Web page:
Thousands watched in awe as the Blue Angels performed at the Spirit of St. Louis Air Show for the first time since 2007.
“My favorite part is looking up when the planes fly by and just hearing that loud noise, and everyone dropping their jaw. I think that’s really sweet,” said Hunter Hummell, a freshman from Principia High School in St. Louis, Missouri.
The close acrobatic maneuvers these pilots perform require more than just practice. Lt. Mark Tedrow, Blue Angels Opposing Solo, said the slightest error during flight can be detrimental.
“A lot of fuel calculations going on, a lot of air speed number calculations that we need to do real-time and have an understanding of to keep each other safe, and make sure we fly a safe demonstration for the public and for the pilots,” said Tedrow.
This year’s air show featured a STEM expo, giving students exposure to opportunities in military aviation. Hummell was one of many students that got a chance to fly in Boeing’s F/A-18 flight simulator.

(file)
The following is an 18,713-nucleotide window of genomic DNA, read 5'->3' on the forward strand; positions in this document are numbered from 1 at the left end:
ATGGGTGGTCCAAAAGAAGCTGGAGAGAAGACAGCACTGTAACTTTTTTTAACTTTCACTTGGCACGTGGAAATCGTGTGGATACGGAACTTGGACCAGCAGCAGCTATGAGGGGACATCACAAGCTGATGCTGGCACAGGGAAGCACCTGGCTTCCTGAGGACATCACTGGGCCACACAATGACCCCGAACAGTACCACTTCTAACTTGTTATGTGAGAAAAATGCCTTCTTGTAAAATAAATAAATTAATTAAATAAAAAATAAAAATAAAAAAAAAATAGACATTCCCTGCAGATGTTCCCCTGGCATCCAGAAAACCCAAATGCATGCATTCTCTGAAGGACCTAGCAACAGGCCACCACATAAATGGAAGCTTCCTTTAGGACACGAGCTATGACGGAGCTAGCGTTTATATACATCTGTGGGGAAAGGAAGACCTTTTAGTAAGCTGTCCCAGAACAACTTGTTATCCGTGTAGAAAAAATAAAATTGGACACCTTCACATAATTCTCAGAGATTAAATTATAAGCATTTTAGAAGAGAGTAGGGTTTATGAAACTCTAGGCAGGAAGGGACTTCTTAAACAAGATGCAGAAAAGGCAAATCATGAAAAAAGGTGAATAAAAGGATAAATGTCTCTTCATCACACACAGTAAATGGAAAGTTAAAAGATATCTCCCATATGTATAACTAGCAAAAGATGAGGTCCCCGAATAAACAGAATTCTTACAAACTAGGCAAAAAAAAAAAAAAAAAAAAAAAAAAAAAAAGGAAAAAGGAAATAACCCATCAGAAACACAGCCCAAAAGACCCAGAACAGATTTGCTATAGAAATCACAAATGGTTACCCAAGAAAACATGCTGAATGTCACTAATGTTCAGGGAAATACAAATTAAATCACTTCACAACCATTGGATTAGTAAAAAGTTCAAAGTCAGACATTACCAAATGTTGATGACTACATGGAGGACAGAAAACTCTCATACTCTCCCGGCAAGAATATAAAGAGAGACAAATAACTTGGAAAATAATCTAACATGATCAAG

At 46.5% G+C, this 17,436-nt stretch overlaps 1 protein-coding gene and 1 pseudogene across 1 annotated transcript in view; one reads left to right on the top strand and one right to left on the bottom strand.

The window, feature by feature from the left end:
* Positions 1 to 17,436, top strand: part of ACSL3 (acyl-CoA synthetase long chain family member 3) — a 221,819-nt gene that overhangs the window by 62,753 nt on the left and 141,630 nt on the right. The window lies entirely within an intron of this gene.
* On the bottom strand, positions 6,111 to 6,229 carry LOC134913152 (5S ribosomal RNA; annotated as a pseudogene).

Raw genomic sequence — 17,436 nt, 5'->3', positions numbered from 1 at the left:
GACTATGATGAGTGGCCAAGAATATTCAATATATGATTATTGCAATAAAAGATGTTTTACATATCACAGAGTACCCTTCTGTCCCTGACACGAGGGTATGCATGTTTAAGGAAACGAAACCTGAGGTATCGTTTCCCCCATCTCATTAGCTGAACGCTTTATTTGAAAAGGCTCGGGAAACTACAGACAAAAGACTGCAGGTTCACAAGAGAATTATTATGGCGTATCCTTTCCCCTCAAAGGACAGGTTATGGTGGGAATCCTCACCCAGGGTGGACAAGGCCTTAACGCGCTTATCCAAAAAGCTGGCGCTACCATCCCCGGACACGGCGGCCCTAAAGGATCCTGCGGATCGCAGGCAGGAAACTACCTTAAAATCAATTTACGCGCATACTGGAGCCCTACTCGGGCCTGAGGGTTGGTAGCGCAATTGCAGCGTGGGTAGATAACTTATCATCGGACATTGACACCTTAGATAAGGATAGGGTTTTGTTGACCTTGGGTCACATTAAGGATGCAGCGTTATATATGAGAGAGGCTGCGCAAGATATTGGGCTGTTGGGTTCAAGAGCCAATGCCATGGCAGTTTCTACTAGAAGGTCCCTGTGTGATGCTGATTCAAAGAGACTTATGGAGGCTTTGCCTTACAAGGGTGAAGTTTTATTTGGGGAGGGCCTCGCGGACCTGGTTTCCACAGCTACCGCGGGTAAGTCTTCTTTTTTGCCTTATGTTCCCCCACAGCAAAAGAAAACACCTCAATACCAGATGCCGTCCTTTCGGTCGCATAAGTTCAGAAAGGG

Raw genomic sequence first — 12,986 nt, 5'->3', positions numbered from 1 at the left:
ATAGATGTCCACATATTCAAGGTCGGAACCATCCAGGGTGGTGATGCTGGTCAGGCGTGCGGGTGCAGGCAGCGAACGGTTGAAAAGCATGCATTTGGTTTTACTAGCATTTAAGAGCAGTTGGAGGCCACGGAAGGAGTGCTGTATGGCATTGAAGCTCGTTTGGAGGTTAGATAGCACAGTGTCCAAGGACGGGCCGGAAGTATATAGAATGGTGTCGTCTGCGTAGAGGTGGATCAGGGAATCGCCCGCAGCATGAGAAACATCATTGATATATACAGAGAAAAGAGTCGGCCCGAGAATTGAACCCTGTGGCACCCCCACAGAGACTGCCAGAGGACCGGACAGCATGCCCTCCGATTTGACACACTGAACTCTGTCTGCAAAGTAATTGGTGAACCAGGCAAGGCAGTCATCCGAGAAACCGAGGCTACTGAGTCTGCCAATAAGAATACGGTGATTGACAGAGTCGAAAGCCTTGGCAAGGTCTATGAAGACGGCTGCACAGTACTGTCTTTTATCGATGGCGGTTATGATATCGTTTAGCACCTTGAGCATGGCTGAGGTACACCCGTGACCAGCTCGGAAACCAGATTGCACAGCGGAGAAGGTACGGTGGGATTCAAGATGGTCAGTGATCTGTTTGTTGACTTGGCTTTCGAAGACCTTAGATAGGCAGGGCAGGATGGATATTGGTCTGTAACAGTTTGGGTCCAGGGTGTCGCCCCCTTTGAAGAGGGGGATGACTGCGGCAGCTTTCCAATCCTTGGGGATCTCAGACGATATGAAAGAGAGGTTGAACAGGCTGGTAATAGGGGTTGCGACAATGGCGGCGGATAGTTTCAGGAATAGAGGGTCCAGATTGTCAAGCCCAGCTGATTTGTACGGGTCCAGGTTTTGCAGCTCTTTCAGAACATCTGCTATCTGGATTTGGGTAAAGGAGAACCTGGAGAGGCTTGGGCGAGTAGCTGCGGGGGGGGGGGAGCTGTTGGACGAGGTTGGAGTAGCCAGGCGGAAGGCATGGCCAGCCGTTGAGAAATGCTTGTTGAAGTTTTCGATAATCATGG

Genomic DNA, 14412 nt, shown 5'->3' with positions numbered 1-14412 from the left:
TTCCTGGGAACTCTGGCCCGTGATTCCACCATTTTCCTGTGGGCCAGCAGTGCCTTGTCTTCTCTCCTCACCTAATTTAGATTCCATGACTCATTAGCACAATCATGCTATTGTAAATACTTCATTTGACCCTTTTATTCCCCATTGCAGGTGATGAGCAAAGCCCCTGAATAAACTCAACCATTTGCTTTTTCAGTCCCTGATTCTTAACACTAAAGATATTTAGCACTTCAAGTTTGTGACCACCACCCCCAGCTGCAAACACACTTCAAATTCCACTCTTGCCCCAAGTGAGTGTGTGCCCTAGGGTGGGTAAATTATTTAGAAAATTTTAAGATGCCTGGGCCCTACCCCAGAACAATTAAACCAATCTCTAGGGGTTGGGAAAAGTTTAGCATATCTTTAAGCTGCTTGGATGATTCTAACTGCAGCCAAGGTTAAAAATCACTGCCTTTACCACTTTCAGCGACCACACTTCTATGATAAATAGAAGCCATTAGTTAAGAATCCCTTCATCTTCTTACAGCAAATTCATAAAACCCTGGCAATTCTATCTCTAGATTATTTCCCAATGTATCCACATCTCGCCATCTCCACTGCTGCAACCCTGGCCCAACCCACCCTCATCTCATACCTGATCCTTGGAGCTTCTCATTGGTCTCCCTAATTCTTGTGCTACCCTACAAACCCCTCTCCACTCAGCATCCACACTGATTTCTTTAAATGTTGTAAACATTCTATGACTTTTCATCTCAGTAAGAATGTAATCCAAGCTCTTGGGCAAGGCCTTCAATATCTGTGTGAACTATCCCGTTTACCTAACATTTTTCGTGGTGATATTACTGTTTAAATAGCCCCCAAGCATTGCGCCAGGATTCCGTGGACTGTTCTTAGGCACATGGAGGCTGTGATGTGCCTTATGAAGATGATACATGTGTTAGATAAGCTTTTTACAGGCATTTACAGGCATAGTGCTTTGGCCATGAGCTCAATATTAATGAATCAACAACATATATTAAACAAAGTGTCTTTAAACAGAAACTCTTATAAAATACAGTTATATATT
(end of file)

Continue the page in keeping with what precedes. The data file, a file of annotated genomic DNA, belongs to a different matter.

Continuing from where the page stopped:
“I always wanted to be a pilot, but I can’t because I’m color blind, so I try to find other things to do,” said Hummell.
Christian Hagenlocher, a biology teacher at Principia High School, said any STEM experience students can get is beneficial.
“Living in St. Louis we do have a good pool of resources, and it’s really great for them to be able to apply what they’re learning in school in a hands-on way.”
It’s just a student in a simulator today, but events like this one are shaping the aviators of tomorrow.
“I’m a firm believer that if you want something bad enough, and you work hard enough for it, it’s going to happen,” said Tedrow.